Confederate dating services

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After the annexation of Texas into the United States, the 1st Legislature provided for an Adjutant General to be appointed by the Governor, in "an Act to organize the Militia of the State of Texas" (April 21, 1846).

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If you are reading this in paper, the series finding aids are found at separate dividers within the binder. Return to the Table of Contents Texas Adjutant General's Department, Departmental correspondence, Correspondence, 1846-1943, bulk 1861-1933, 107.63 cubic ft.; and Letter books and letterpress books, 1861-18-1905, 10.54 cubic ft.Oversight of the 33 Brigades of the Texas State Troops plus the Frontier Regiment fell to this office, just as later Adjutants General would split their time between the Militia and the Rangers (whatever the prevailing terminology).The manpower and supply demands of the Confederate States Army, often conflicting with the needs and desires of the State of Texas, would affect the entire period of the war.Overview Agency History Scope and Contents of the Records Organization of the Records Restrictions Index Terms Related Material Administrative Information Description of Series Texas State Troops records, 1861-1865, undated, Confederate records, 1861-1865, undated, Union troops records, 1855, 1860-1866, bulk 1863-1864, With the Civil War came the reorganization of the office of Texas Adjutant General, an act of December 25, 1861 creating an Adjutant and Inspector General, who would also serve as Quartermaster and Commissary General, and Ordnance Officer.Oversight of the 33 Brigades of the Texas State Troops plus the Frontier Regiment fell to this office.Most of the major battles of the Civil War were fought east of the Mississippi River.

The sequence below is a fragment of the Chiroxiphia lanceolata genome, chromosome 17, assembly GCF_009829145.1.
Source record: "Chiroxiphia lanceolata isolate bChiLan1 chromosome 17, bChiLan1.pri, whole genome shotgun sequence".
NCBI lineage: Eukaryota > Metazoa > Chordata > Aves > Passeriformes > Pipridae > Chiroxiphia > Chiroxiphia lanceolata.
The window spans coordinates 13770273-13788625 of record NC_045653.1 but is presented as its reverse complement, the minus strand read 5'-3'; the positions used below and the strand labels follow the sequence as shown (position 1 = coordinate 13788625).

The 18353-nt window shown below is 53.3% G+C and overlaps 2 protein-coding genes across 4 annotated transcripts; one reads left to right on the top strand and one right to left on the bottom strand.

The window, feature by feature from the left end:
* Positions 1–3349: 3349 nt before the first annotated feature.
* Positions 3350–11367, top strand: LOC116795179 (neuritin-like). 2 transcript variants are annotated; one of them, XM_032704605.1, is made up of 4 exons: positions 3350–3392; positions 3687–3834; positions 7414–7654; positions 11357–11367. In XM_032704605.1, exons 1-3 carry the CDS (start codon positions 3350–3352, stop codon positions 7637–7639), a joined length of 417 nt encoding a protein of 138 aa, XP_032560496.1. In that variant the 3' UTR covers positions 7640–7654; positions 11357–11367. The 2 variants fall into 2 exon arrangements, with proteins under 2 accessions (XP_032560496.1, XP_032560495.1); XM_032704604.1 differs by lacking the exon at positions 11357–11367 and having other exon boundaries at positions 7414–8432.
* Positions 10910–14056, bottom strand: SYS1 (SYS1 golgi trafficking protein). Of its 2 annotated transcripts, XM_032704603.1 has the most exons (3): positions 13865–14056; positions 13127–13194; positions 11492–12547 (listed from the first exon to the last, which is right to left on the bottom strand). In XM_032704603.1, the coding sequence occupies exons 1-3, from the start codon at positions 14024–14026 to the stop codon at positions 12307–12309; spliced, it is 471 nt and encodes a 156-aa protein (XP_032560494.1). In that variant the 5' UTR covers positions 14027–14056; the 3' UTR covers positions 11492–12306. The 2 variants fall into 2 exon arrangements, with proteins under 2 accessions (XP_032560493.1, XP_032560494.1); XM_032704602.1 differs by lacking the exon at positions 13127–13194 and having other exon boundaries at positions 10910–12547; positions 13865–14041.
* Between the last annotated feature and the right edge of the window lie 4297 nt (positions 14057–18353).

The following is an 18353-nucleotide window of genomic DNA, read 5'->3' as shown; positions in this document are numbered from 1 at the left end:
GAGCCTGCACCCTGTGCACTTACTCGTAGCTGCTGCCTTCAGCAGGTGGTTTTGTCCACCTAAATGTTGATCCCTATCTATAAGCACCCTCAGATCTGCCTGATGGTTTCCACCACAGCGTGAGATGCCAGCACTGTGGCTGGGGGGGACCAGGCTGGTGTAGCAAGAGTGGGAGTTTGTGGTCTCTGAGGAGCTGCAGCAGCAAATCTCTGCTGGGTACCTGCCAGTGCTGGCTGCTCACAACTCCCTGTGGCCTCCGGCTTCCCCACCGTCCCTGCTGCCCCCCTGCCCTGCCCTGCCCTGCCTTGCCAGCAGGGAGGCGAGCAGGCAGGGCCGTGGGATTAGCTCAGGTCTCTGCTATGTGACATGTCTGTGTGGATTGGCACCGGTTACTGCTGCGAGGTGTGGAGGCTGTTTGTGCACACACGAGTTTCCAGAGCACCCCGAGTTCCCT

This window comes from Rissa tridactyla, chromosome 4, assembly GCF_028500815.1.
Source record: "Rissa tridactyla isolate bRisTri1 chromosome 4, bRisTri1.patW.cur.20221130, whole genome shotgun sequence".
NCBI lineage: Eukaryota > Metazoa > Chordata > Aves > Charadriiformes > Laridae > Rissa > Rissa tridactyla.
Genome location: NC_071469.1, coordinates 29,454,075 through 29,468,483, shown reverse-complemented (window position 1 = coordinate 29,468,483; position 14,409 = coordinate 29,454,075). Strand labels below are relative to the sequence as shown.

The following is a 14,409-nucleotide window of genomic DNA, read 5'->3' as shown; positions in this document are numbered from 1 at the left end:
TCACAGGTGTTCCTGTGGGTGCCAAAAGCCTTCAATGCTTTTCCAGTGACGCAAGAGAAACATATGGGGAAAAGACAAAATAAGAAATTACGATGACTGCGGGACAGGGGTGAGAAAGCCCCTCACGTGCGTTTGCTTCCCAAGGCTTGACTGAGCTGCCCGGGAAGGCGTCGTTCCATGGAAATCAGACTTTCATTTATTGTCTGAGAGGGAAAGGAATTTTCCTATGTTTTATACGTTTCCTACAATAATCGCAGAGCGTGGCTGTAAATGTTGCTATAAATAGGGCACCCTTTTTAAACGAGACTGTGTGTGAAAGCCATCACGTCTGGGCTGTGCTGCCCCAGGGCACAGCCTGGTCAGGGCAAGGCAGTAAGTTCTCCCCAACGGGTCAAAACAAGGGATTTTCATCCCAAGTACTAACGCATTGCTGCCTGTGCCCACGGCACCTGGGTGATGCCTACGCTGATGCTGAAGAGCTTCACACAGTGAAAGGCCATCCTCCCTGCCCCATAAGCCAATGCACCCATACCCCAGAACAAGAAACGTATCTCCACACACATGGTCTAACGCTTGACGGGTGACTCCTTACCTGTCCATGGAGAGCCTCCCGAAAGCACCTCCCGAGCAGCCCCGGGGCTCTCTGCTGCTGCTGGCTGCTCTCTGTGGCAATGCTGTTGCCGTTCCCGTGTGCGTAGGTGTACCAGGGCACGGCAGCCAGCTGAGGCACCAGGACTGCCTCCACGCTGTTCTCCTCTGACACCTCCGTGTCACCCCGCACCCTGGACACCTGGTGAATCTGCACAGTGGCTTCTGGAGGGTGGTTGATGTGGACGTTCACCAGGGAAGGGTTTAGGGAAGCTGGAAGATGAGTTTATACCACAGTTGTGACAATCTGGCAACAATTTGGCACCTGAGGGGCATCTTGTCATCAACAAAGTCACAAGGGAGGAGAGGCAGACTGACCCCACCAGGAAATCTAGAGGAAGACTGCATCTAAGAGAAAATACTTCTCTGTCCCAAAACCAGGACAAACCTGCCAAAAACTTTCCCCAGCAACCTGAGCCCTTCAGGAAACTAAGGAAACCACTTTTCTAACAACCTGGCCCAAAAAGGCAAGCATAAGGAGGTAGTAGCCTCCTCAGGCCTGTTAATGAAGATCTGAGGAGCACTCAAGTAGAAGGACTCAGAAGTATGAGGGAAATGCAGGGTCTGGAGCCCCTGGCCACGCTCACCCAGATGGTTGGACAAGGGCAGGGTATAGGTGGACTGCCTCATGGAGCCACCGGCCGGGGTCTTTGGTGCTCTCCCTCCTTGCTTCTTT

Ironically, the last battle of the war was a victory by John S.In addition, two other governmental entities were involved in Texas during this time: Confederate officials, and Union troops.The inventories for the Adjutant General's Civil War records are in two separate finding aids due to electronic file size limitations imposed by TARO.Although these records were transferred by the Texas Adjutant General's Department, the role of that state official in the creation of these Confederate (national) documents is unknown.These records consist of Confederate Quartermaster correspondence, contracts, vouchers, statements, estimates of funds required, receipts of public funds, various abstracts, reports and payrolls of hired persons, tax-in-kind records, reports of guards, morning reports, and miscellaneous volumes, relating almost entirely to Texas, dating 1861-1865, and undated.The researcher should note that additional Confederate records can be found among the previously described Texas State Troops (Identify the item and cite the series), Confederate records, Civil War records, Texas Adjutant General's Department. These records consist of letters to (and to a lesser extent from) the various offices of the Confederate Quartermaster, involving Texas, dating 1861-1865, and undated.